Falls Forest Retreat


We are honoured to be on the ancestral lands of the Birpai people. We acknowledge the First Australians as the traditional custodians of the continent, whose cultures are among the oldest living cultures in human history. We pay respect to the Elders of the community and extend our recognition to their descendants who are present.

Once an old world dairy, the estate as we know it was acquired in the 1960s and established as a commune soon after. The Falls Forest Retreat and the buildings here were purpose built as a place for families to live together in communion surrounded by nature. It is as abundant in local history as it is in flora and fauna.

For decades, babies were raised on the hips of their mothers, while fathers tended to the land in harmony with each other, planting fruit trees and other food crops. Bricks were laid, gardens were sown as a community evolved through the seasons. As years rolled on and the babies grew and arms weakened, the commune slowly came to an end. The estate was subsequently purchased by an investor, who took it upon himself to plant thousands of blackbutt trees, a eucalyptus tree known for being one of the best timbers in Australia. These tall trees sway in the wind in the forest that surrounds us. 

While these trees were one day meant for harvest, thus tripling the value of the property, the land was once again put on the market now selling as a cash crop. Along came famous paleobotanist Mary E. White with 60 years of unparalleled scientific knowledge behind her. With the help of her extensive life's research, she discovered a hidden pocket of ancient Gondwana Rainforest had emerged among the limbs of the blackbutts and from the base of the National Park. The planting of these trees had led to a mass rewilding, protecting and regenerating ancient flora and fauna once thought to be extinct here. She purchased the property and immediately went to work and with the help of Sir David Attenborough, acquired 226 acres of forest and turned it into conservation land – a rainforest sanctuary that is forever protected by it's status, no matter whose hands take over. The surrounding is home to a variety of Jurassic flora and fauna some of which are endangered and found nowhere else in the world. It is home to many endangered species such as the gold and green bell frog, giant barred frog and the grey-headed flying fox to name a few. Mary White called it her “legacy to the nation and the planet”. During her time, the late Mary White used this space as a way to educate and share her life's accomplishments in wildlife protection. Upon her retirement, the property was acquired by our family, in search of a peaceful family retreat which we now have the absolute honour and pleasure to share with you.

In the stillness of the day, we hear the echos of the recent past chiming throughout these story-keeping walls and we look forward to sharing it's magic with you and your loved ones.

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The Three Brothers

The Three Brother Mountains are unique to the Camden Haven, and held dear by most locals for their mighty presence and the haunting Aboriginal story of how they came to be. The Dreamtime legend tells the story of three brothers, who were killed by a witch called Widjirriejuggi and were buried where the mountains stand. The three mountains lie between the villages of Laurieton and Moorland, south of Port Macquarie.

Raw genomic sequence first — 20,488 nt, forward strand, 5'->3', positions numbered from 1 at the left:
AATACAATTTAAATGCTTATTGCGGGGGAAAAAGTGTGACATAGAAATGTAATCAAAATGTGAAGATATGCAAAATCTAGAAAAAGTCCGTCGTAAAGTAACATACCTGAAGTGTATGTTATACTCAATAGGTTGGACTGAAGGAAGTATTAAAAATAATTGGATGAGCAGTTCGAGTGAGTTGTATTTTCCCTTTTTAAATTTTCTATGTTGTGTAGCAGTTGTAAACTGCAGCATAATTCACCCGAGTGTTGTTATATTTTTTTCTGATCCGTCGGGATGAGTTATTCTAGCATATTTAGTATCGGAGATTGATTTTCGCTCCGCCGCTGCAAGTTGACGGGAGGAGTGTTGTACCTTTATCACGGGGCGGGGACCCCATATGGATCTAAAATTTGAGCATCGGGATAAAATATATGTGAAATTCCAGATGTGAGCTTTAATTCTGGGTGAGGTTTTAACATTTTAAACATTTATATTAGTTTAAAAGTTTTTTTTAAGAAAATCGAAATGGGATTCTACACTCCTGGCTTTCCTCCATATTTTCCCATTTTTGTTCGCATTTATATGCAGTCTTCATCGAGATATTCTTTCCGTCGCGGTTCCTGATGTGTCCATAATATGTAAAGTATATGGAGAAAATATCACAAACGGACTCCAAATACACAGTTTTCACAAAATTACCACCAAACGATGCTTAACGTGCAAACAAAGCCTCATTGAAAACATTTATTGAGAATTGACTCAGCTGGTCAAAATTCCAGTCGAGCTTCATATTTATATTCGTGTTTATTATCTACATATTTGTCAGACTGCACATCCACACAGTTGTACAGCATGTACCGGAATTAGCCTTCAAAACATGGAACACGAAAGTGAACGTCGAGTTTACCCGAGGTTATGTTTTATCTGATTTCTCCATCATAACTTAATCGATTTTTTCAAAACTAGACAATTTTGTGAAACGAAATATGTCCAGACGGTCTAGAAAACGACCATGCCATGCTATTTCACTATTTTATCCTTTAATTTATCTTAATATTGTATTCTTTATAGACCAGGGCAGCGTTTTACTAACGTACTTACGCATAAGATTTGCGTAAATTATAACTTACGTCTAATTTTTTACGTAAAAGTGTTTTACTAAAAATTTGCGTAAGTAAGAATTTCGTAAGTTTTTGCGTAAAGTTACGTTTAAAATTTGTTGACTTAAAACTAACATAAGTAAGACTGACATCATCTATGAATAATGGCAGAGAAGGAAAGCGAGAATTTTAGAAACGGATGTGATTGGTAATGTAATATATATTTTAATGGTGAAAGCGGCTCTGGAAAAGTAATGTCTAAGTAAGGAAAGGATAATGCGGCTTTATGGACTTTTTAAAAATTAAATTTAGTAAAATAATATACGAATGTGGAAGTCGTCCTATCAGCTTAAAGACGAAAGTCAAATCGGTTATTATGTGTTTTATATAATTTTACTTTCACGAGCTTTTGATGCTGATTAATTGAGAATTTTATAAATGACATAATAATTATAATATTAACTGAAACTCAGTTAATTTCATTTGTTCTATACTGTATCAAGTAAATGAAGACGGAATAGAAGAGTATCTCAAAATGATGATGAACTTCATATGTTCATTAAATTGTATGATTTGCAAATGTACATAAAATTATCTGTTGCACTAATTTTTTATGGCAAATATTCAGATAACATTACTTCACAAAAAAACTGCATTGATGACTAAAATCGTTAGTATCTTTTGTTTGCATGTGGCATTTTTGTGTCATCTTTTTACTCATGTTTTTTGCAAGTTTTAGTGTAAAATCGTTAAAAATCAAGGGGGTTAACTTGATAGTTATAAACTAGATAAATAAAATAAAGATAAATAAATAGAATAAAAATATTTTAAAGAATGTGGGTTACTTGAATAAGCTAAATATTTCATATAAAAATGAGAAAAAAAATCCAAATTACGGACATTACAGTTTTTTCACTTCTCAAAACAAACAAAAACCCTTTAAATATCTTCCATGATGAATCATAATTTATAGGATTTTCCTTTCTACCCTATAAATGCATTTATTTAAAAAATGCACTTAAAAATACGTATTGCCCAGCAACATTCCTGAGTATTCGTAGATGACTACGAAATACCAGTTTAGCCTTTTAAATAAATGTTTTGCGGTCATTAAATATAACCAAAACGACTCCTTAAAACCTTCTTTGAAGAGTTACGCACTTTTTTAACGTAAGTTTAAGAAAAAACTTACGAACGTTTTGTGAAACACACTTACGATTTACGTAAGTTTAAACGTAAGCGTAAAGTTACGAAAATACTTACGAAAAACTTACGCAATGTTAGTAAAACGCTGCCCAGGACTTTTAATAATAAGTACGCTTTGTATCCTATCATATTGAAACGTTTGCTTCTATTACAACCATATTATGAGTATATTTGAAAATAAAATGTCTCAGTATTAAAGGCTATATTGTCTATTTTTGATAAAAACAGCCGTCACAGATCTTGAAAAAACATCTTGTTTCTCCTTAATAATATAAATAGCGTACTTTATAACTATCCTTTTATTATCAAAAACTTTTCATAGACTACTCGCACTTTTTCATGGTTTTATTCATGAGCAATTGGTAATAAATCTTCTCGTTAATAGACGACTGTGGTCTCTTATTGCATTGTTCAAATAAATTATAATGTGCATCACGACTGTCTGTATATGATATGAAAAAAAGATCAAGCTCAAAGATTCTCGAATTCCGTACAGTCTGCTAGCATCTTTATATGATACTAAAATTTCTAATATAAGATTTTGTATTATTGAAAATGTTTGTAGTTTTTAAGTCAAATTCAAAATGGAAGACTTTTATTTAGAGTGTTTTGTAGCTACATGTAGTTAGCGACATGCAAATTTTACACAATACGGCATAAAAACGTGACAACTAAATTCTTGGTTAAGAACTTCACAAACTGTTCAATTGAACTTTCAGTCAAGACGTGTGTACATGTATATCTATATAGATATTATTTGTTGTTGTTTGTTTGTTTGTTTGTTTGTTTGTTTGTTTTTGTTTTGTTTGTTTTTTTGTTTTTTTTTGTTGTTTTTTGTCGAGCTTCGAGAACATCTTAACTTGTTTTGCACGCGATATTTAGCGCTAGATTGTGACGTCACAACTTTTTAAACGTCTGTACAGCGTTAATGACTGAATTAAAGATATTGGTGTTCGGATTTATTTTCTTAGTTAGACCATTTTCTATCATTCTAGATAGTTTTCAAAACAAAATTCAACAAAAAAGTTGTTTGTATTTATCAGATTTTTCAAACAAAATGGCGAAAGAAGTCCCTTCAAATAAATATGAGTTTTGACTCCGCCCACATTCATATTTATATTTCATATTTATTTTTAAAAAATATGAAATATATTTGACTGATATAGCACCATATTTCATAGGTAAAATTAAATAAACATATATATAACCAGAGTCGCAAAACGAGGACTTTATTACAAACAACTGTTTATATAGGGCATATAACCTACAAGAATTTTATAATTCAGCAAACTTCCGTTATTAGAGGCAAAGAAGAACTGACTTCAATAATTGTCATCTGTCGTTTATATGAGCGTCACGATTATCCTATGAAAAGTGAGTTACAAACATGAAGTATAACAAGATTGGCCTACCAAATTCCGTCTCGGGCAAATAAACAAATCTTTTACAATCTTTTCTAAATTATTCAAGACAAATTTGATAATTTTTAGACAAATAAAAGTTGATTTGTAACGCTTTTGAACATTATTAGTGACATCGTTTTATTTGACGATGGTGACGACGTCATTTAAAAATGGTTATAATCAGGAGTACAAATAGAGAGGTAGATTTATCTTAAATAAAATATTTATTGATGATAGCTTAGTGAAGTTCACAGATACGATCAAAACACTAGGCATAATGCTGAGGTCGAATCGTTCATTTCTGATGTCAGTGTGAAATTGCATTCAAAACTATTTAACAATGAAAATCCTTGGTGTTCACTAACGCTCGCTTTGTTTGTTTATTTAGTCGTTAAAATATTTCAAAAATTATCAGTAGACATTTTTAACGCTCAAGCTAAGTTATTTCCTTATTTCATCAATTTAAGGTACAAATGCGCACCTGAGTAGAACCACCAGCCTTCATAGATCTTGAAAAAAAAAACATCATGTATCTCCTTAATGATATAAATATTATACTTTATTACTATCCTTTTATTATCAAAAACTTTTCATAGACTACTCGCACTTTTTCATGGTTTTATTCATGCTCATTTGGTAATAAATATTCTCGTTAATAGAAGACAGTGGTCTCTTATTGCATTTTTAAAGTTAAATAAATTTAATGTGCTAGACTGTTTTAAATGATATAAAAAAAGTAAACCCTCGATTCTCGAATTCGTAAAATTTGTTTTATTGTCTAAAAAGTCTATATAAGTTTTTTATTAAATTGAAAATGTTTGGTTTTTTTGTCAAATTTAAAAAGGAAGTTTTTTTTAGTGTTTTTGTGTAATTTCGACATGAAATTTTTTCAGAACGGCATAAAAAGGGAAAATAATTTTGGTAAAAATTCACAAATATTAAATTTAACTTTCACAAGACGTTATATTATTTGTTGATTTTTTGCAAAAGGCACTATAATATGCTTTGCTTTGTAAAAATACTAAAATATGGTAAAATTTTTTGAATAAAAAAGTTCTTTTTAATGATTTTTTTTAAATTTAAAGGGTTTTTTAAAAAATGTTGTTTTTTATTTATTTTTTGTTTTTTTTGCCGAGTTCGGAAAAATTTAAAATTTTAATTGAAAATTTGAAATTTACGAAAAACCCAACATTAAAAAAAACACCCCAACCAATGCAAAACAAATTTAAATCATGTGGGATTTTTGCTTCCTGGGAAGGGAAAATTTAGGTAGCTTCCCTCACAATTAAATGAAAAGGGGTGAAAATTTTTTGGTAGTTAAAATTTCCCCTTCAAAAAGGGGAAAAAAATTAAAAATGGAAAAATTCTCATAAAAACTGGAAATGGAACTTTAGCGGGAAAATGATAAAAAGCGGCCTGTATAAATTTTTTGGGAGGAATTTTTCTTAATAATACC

The three brothers of the Biripi tribe lived near the Camden Haven River. The legend invariably has been altered over time and by different storytellers, and there are a number of different versions. The version below is brief description as told by Harry Buchanan in 1976 (NPWS Aboriginal Sites Register). Harry Buchanan was a Gumbangirra tribal Elder and this version was told many of the Aboriginal legends throughout the Kattang, Biripi, Thungutti and Gumbangirra tribes ranging from Taree to Grafton:

The three brothers had undergone their initiation and they were required to live in the bush for several months before returning to their tribe. During this period, the brothers became worried about their parents and the youngest brother volunteered to check on them. Just as he was leaving, he saw an old witch arrive near their camp. When the youngest brother arrived at his parents' camp he told them how he had seen the old witch and the father said 'go quickly or the old lady will kill your two brothers and eat them'. Just before he left, his father gave him a special boomerang which was to keep him safe.

When he arrived back, he saw the old woman and she said she had eaten his brothers and was now going to eat him. Before she got a chance, he hit her on the head with the boomerang and killed her. He then gathered his brother's bones and buried them where North Brother and Middle Brother Mountains stand today. He then went to where the South Brother Mountain now is, and because he was ashamed that he had not saved his two brothers, he killed himself.

Dooragan was the name given to North Brother Mountain by local Aboriginal people, according to Elaine Van Kempen in her 1997 book ‘ A History of North Brother Mountain, Dooragan National Park’ because it was seen as the “protector” of the area.

North and Middle Brother are national parks. The Three Brothers Mountains are a spiritual place for Aboriginal people, who feel a connection to their country and their ancestors when they go there. The mountains are visible from all around, and the local Aboriginal people believe that the mountains protect them. 

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The mighty spirits of creation stirred that night, and where each body lay, there rose a mountain to mark the tragedy. From this time on the mountains were know as the 'Three Birroguns' or wise men of the Biripi tribe.

Harry Buchanan, 1976

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